16. Frank Holmes says:

    We have lived in the lower reaches of Hathaway Lane for 26 years and the weight of traffic using the road in this period has increased phenomenally . It is now a complete rat run which can only increase enormously should this road scheme be approved and come to fruition. Clearly, the proposed road through the new estate between Borden Hill and the Alcester Road was never intended to be a relief road – simply an internal road for the estate usage, and it is spurious and dishonest for the council to sell the idea that it is a part of their grand plan for a relief ring road for Stratford.

    In my opinion if this proposal goes ahead traffic using Hathaway Lane as a rat run will become intolerable. Just imagine heavy lorries being signposted off the Shipston Road across this new road to the roundabout at the bottom of Borodin Hill only to find they are barred from the next leg to the Alcester Road? Obviously, at that point their satnav would take an easy opinion: a turn right toward Stratford on the Evesham Road and then an immediate turn left up Hathaway Lane, which will, by default, become the relief road.

    We should concentrate much more effort on considering a substantial Eastern Relief road / bypass to get heavy traffic from the south and west moving quickly east toward the M40. If needs be a road on stilts, if this is the latest fad, across Stratford Golf course would be acceptable!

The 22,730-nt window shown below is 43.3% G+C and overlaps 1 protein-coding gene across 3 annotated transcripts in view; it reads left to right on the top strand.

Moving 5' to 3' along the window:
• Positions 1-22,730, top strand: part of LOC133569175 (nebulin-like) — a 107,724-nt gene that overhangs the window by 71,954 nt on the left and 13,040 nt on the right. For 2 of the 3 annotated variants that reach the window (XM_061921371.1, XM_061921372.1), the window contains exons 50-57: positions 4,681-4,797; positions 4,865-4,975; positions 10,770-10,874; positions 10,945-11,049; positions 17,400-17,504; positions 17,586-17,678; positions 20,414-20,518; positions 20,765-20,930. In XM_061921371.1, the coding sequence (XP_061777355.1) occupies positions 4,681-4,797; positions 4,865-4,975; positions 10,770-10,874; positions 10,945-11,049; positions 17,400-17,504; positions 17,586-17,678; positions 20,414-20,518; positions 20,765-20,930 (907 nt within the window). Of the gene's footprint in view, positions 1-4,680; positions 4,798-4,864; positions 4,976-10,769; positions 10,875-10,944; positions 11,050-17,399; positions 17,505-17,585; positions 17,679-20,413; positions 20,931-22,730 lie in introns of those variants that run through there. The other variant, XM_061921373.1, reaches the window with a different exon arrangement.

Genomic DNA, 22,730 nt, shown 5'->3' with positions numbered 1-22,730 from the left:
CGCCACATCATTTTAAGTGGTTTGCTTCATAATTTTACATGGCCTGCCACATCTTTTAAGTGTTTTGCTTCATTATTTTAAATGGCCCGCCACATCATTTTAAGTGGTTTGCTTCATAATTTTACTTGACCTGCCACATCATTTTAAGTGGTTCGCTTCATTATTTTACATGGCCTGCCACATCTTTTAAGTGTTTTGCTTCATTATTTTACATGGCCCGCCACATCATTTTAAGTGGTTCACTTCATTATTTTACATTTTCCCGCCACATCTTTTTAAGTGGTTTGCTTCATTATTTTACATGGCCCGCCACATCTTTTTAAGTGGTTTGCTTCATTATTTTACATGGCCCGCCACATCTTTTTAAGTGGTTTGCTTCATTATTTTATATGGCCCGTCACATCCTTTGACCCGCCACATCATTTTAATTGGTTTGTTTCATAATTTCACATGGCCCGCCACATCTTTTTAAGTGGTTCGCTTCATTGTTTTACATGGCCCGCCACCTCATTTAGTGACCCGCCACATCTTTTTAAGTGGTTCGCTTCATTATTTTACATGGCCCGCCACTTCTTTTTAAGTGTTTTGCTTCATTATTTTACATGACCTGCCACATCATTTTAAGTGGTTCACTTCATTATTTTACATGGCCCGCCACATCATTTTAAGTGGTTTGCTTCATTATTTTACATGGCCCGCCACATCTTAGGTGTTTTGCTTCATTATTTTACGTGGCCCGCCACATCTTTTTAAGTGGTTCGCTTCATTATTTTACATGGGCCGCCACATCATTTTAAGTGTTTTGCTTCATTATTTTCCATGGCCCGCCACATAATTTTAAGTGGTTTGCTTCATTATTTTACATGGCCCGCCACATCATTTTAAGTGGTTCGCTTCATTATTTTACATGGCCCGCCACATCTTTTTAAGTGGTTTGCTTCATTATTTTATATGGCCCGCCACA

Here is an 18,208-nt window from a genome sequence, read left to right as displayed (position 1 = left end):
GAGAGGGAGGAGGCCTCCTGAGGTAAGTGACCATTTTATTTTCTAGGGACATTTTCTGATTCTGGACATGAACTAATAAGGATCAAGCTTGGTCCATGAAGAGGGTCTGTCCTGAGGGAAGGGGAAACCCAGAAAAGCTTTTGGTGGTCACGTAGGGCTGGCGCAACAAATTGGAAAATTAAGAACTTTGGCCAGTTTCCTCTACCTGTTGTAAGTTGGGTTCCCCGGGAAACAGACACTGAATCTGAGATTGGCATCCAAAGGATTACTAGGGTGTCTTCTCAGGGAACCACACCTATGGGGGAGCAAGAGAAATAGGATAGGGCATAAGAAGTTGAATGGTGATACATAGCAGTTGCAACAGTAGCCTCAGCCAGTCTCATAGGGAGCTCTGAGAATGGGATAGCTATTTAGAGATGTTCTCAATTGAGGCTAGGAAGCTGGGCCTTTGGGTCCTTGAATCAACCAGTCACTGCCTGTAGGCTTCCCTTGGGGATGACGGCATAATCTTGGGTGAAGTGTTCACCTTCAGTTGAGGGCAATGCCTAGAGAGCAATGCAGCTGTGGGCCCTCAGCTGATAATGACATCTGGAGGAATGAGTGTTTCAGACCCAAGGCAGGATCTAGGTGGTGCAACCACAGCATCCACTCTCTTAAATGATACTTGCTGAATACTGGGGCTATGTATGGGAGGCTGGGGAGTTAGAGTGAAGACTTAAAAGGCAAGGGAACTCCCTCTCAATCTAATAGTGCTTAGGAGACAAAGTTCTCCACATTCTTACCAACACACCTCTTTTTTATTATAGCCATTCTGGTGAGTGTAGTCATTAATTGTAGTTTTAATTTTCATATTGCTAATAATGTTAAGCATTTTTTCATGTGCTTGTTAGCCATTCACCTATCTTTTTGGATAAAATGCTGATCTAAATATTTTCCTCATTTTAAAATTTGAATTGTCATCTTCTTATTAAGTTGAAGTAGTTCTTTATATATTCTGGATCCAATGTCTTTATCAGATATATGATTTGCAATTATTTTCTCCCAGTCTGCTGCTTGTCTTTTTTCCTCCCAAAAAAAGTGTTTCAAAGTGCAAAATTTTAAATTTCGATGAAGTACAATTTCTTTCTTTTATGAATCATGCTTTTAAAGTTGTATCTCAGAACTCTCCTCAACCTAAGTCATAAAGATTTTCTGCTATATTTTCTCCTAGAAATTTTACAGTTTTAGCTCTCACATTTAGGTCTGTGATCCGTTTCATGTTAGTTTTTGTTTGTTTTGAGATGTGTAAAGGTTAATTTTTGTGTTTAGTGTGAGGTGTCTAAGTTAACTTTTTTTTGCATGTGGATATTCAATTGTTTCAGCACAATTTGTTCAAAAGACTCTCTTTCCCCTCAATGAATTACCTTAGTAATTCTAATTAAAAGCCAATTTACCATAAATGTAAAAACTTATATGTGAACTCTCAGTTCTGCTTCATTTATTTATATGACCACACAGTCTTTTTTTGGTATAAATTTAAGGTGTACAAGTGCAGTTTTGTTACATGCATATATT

17. Jonathan Craig says:

    Is this simply another example of developer-led planning, in support of plans for 3000 more houses? It won’t relieve congestion, it will add to it. Ignoring Environment Agency advice about the risks to the floodplain would be foolish in view of past experience, and the ugly raised highway will spoil an attractive part of town. This SWRR proposal seems to bring no benefit, only ugliness, urban sprawl and increased noise and pollution. Much more thought needs to be applied to long term solutions, to keep as much traffic as possible, especially HGV’s off the Clopton Bridge and out of town.

  18. Georgina Graeham says:

    I would like to say that, in my opinion, the South West Relief Road, is an ill-thought out, knee-jerk reaction to a serious problem of traffic around our beautiful town of Stratford. The area that is proposed for this project is of outstanding beauty and this road will promote ugly urbanisation in this beautiful part of town. It will cause irreversible ecological harm, will look disasterously ugly and will promote heavy HGV to use the already busy and congested Evesham Road.